On the issue of segregability, defendants conducted a further review of all Exemption 6 withholdings and submitted a declaration on September 21, 2012 detailing additional materials that they had released to plaintiff and explaining the remaining withholdings. Supplemental Decl. of Katherine S. Norris [Dkt. #27-1]. Regarding the adequacy of the search for documents responsive to Count I, defendants submitted another declaration on October 12, 2012 identifying the offices to which the request was forwarded, explaining why the request had been forwarded to those offices, and describing the search methodology including the records that were searched, the search terms, and who conducted the search. Supplemental Decl. of Katherine S. Norris [Dkt. #28-1].

Based on these declarations, the Court issued the following order:

In response to the Court's August 21, 2012 order, defendants have: (1) conducted an additional review of records withheld under Exemption 6;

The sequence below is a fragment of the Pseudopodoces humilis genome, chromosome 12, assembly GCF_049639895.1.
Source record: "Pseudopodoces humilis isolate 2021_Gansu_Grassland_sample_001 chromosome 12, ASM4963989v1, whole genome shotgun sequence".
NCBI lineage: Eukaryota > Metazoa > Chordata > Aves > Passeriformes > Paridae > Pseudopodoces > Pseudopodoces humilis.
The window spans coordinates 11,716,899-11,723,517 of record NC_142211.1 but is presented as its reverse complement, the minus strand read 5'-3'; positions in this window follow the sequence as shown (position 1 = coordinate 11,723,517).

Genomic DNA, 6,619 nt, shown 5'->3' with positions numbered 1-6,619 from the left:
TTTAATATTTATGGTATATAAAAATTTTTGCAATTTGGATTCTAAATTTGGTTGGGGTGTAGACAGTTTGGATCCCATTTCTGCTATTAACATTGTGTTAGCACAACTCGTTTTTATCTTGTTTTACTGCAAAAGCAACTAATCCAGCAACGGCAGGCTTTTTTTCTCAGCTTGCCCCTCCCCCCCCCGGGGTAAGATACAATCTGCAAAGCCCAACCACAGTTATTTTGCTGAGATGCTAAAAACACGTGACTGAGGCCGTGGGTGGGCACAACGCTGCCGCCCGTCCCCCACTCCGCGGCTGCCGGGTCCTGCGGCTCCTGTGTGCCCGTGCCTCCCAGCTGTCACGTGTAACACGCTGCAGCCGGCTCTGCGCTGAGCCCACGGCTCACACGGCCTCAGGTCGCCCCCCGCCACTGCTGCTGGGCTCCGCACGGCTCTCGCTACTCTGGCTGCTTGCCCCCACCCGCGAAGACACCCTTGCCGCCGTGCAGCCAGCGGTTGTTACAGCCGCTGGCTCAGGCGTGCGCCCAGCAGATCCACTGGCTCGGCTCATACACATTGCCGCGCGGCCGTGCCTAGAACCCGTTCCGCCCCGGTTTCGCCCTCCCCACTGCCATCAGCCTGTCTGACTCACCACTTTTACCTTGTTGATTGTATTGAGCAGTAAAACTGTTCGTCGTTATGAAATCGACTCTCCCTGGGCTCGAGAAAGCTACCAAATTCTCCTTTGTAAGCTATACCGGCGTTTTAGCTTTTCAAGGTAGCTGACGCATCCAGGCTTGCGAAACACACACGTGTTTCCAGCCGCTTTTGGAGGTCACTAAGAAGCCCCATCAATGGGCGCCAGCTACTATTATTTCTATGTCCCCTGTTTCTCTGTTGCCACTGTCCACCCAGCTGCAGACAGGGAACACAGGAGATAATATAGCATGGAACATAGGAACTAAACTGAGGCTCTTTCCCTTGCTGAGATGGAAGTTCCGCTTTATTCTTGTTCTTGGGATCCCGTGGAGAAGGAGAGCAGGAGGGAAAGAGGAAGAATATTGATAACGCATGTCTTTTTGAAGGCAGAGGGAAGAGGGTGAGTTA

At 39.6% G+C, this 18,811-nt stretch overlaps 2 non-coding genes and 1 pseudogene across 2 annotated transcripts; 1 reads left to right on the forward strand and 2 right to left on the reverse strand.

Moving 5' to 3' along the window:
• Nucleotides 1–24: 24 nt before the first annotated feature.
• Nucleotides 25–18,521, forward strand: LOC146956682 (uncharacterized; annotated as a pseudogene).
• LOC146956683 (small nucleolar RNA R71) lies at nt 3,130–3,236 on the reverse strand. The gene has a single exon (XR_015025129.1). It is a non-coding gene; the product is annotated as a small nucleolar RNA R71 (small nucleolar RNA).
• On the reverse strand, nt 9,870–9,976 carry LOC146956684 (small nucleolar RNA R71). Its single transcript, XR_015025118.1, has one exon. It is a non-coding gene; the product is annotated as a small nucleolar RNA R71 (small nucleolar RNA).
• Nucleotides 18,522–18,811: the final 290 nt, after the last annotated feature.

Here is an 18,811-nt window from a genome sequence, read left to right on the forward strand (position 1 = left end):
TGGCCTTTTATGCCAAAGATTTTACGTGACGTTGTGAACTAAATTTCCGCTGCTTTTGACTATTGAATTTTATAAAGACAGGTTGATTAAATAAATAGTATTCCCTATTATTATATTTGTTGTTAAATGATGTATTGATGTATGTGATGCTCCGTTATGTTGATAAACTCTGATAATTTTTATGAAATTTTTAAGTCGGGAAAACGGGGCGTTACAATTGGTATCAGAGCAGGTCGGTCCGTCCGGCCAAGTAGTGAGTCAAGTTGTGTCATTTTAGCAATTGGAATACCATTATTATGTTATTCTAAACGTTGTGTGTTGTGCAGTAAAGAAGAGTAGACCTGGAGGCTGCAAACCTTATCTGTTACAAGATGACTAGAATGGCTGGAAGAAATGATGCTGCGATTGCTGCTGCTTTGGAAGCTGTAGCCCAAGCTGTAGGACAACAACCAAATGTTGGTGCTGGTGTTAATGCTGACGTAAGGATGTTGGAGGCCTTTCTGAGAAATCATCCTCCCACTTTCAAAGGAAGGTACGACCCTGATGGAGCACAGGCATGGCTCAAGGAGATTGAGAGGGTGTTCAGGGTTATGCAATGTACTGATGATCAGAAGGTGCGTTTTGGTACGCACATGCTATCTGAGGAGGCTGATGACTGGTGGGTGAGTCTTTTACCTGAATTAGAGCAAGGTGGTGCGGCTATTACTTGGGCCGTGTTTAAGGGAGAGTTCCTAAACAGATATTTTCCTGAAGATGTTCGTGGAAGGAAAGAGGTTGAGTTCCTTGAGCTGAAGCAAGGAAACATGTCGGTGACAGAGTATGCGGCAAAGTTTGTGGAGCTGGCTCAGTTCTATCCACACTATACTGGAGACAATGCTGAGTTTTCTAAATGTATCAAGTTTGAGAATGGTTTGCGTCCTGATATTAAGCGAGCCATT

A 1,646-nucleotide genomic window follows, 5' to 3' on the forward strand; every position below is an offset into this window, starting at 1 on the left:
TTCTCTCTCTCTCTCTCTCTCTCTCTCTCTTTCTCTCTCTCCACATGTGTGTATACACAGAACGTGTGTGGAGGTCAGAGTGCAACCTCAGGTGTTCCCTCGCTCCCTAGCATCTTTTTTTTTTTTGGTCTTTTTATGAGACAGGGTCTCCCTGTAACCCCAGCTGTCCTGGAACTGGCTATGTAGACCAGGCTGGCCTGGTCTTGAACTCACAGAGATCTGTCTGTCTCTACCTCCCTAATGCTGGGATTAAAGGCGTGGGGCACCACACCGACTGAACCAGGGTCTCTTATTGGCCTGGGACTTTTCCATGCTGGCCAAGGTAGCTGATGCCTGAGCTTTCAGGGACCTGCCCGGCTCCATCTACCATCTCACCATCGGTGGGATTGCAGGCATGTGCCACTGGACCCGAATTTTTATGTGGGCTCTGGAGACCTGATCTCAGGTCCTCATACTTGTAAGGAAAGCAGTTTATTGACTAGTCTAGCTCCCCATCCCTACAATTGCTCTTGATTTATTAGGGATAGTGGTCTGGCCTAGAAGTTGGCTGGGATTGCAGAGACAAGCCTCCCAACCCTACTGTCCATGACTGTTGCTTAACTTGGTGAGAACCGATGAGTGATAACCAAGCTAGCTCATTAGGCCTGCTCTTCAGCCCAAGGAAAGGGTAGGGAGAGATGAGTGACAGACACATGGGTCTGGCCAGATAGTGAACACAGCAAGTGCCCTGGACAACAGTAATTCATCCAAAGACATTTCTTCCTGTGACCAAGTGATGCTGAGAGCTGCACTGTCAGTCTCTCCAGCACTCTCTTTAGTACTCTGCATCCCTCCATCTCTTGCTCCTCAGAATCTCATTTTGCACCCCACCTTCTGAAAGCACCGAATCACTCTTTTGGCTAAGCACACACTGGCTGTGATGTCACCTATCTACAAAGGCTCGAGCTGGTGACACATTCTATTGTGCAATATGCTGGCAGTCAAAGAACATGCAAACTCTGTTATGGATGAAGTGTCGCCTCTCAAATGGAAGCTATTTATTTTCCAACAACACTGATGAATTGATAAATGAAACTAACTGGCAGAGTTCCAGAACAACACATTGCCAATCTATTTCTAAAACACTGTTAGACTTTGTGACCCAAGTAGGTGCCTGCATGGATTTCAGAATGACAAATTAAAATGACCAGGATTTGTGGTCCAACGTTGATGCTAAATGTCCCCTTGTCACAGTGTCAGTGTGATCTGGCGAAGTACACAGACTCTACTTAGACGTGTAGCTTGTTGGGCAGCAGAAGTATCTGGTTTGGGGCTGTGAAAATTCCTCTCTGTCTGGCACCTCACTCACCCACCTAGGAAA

(2) produced additional segregable non-exempt information; and (3) submitted a supplemental declaration asserting that they have complied with their duty to search for responsive information and segregate exempt from non-exempt information. [Dkt. #27 & 28]. Therefore, without rearguing any matters upon which the Court has already ruled, plaintiff shall inform the Court by October 25, 2012 of his position on whether the defendants have complied with the Court's August 21, 2012 order and whether there is any remaining reason why this Court should not enter judgment in favor of the defendants.